Tuesday, March 3, 2020

Draft IEC 61850-90-16 (Requirements for System Management) Published

IEC TC 57 just published the draft Technical Report (57/2190/DC)

Draft IEC TR 61850-90-16:
Communication networks and systems for power utility automation –
Part 90-16: Requirements for System management for IEC 61850

It contains the key use cases which will be the foundation for defining an appropriate solution meeting these requirements ... to be incorporated into the Technical Report.

This time it is a good chance to help getting the needed use cases defined.

To understand the importance of this part, please check the Introduction:

"The distribution grid is facing a massive roll out and refurbishment of automation equipment to implement deeper monitoring and new smart grid applications. The new equipment to be deployed in order to solve today’s issues (MV voltage and reactive power regulation for example) will necessarily have to be adjustable and updatable in order to face challenges of tomorrow (for example massive electric vehicles fleets, low voltage automation, …) which will arrive long before the end of its 20 years’ service life. Furthermore, there is a necessity for the equipment to adapt to the evolving and growing cyber security threats.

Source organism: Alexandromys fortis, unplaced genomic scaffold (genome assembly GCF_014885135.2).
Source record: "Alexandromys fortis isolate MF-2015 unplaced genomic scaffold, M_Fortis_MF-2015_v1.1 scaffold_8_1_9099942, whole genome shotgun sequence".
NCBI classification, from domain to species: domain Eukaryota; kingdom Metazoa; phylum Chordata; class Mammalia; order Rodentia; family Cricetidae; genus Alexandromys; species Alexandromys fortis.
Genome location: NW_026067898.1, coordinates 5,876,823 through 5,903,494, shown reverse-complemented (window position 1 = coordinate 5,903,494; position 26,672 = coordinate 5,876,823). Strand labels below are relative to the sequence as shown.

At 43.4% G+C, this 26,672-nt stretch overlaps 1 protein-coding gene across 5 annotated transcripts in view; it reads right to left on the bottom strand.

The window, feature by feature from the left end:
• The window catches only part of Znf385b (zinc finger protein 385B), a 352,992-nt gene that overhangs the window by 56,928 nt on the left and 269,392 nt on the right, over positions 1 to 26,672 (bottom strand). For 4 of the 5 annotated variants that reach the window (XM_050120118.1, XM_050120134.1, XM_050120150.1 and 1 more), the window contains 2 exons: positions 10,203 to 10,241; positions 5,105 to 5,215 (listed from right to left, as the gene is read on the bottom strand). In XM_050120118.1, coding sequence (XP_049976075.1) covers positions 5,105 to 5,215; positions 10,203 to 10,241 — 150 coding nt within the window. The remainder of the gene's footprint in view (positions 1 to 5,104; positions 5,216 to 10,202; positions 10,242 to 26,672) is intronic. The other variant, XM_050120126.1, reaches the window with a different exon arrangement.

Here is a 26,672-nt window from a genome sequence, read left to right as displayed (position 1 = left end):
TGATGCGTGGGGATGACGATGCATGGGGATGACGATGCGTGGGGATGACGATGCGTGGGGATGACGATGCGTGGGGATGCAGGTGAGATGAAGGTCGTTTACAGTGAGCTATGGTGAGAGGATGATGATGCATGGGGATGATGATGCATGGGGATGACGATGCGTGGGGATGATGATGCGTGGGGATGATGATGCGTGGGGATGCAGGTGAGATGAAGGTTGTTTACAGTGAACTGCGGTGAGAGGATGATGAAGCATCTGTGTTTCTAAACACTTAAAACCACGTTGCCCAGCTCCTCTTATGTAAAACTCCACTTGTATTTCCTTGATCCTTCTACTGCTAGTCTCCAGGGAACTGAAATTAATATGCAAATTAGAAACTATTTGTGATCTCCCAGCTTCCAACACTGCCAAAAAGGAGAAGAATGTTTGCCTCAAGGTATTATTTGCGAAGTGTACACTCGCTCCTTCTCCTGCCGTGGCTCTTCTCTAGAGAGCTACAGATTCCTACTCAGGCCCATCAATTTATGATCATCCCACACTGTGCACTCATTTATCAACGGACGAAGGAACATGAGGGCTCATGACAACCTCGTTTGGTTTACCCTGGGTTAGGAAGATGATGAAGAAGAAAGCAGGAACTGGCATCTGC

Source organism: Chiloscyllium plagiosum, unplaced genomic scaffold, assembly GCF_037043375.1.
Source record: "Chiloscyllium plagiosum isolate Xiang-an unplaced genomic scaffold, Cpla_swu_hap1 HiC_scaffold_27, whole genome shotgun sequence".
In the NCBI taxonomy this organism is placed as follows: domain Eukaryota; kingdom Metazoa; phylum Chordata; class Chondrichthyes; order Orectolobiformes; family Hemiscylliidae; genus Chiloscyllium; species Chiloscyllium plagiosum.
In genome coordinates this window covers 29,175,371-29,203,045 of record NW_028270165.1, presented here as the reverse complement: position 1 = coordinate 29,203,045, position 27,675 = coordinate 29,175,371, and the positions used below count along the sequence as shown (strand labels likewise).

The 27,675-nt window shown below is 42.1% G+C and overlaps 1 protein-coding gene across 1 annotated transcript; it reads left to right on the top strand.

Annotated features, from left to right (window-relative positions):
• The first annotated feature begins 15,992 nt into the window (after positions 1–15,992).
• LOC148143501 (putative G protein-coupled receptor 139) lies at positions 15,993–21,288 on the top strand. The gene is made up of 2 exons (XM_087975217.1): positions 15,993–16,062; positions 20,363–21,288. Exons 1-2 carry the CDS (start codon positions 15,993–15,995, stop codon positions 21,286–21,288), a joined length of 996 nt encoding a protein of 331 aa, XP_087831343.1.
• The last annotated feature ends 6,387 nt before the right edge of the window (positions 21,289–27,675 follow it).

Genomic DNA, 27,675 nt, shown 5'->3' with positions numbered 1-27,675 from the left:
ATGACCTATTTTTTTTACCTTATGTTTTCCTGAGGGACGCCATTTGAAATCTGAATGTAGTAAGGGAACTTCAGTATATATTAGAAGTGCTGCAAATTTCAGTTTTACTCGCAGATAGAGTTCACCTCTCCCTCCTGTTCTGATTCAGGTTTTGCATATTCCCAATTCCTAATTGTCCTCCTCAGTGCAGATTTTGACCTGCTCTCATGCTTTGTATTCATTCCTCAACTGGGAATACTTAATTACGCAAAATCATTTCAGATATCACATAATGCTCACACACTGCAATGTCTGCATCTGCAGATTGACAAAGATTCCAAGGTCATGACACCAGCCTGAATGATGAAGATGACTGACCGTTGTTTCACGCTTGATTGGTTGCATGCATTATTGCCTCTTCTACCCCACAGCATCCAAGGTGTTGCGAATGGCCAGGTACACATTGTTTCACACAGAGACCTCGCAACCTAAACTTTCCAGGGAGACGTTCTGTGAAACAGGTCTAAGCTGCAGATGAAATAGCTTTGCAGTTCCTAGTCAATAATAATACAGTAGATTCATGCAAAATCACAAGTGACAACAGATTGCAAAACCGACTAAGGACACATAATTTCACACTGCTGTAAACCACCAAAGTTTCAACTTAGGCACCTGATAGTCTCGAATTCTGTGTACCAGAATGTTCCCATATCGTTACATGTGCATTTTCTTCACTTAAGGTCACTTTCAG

The equipment will therefore need to be patched, updated and reconfigured, and this has to be done remotely due to the great number of equipment. This is a cornerstone of the System Management (SM), which refers to functionalities that are not directly linked to the operational role of the equipment but allow it to perform its operational functions in the best conditions possible. System Management or Smart Grid Devices Management also includes other functions such as asset management or supervision.
These functionalities need to be managed by the grid operator and address multiple devices from
different vendors through independent Information Systems and thus the requirements and exchanges need to be standardized. As these are to be applied to IEC 61850 compliant equipment, these mechanisms need to be integrated in the standard."

By the way, I have not seen anything similar in the non-electric standardization domains. These requirements are more comprehensive than what is in most cases needed for operational purposes. Let's have a look at the German FNN-Steuerbox: It defines currently mainly changing the active power limit (W) ... more or less one value coming from the grid operator or from a pre-configured schedule running at the Steuerbox. Ok. Then there are several needs to log various events ... and finally there is a need for updating certificates, firmware, patches, ... so the core operational object may require only a small fraction of what needs to be defined, specified, implemented, configured, and used. The people may complain: Why is it so expensive for just one setpoint to be modified?

Congratulation to the experts writing this part 90-16.

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